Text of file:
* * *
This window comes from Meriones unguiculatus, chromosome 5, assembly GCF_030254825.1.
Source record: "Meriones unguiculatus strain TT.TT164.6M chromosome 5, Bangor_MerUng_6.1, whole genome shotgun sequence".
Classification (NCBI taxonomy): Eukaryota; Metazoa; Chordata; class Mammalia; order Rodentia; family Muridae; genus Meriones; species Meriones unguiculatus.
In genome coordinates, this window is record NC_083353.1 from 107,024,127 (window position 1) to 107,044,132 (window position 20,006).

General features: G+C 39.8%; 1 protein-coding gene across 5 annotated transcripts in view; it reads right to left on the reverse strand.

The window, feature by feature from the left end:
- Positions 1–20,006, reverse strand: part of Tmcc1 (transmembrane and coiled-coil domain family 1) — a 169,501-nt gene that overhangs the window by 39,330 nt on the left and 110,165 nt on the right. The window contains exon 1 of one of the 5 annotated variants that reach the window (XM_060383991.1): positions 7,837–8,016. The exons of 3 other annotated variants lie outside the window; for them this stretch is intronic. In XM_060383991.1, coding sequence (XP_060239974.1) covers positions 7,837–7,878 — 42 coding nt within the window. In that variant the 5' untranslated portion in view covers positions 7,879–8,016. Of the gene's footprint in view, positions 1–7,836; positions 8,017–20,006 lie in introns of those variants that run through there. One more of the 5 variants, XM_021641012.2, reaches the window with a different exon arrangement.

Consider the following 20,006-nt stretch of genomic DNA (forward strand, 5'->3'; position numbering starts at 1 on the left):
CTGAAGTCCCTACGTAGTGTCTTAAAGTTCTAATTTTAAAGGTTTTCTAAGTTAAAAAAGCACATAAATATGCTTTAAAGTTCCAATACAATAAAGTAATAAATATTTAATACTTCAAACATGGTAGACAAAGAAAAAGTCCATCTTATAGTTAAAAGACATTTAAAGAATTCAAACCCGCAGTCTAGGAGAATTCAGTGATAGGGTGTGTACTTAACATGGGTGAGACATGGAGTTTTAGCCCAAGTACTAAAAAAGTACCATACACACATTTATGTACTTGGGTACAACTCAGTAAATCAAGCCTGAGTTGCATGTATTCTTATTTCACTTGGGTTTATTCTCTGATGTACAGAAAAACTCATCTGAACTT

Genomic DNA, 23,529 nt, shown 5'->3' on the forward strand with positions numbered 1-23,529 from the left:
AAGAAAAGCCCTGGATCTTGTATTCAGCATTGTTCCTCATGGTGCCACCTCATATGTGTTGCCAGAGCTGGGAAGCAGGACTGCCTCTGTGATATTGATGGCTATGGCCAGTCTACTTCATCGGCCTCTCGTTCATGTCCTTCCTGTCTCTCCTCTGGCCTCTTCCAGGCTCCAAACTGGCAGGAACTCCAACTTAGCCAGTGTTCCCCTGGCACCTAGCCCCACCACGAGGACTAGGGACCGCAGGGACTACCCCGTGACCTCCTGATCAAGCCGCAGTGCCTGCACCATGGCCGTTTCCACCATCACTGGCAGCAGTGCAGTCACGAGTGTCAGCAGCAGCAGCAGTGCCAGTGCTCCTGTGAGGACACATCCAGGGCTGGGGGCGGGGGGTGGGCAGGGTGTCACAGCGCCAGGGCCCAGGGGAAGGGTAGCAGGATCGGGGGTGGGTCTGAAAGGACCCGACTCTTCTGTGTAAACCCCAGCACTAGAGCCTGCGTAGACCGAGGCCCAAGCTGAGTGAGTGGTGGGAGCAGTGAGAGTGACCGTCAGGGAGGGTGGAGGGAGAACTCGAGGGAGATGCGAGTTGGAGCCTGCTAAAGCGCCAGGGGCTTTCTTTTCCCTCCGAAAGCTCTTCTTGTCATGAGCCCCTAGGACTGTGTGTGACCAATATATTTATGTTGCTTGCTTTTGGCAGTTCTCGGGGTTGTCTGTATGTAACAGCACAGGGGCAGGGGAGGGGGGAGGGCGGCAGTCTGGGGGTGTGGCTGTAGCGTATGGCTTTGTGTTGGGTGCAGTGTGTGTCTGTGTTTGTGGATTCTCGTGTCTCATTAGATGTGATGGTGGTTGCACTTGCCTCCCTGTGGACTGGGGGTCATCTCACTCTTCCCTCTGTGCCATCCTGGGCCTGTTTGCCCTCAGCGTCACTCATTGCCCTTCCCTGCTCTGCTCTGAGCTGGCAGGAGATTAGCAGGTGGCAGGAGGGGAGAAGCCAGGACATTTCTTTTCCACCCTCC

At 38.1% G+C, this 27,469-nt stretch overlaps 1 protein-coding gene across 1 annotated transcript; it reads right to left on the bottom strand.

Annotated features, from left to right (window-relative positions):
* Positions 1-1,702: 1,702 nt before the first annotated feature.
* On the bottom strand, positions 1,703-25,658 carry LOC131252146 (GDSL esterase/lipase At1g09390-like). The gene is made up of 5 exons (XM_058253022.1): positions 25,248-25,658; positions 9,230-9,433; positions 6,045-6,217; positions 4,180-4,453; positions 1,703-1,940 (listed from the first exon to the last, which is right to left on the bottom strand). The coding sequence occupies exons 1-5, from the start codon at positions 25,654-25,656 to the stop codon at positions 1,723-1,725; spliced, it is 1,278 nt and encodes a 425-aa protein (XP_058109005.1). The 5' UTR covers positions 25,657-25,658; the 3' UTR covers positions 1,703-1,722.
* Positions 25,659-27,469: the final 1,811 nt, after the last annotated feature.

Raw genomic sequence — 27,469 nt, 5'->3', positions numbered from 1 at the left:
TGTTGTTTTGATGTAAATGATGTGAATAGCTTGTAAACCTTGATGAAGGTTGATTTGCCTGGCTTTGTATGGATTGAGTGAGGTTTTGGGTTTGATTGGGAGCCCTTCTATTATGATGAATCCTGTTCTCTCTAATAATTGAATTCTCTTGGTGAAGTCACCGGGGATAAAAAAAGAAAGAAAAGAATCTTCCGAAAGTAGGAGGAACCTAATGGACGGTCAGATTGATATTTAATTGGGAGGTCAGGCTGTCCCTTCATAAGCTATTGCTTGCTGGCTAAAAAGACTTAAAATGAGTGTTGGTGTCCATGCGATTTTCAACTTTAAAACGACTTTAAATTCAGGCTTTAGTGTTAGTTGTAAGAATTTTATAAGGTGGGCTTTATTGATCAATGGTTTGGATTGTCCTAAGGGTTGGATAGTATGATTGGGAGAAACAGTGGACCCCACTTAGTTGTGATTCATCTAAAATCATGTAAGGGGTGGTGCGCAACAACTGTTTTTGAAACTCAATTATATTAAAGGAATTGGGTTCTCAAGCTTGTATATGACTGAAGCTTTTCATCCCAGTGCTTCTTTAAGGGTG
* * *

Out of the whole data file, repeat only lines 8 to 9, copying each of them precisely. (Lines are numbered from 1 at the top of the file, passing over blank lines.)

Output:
Consider the following 20,006-nt stretch of genomic DNA (forward strand, 5'->3'; position numbering starts at 1 on the left):
CTGAAGTCCCTACGTAGTGTCTTAAAGTTCTAATTTTAAAGGTTTTCTAAGTTAAAAAAGCACATAAATATGCTTTAAAGTTCCAATACAATAAAGTAATAAATATTTAATACTTCAAACATGGTAGACAAAGAAAAAGTCCATCTTATAGTTAAAAGACATTTAAAGAATTCAAACCCGCAGTCTAGGAGAATTCAGTGATAGGGTGTGTACTTAACATGGGTGAGACATGGAGTTTTAGCCCAAGTACTAAAAAAGTACCATACACACATTTATGTACTTGGGTACAACTCAGTAAATCAAGCCTGAGTTGCATGTATTCTTATTTCACTTGGGTTTATTCTCTGATGTACAGAAAAACTCATCTGAACTT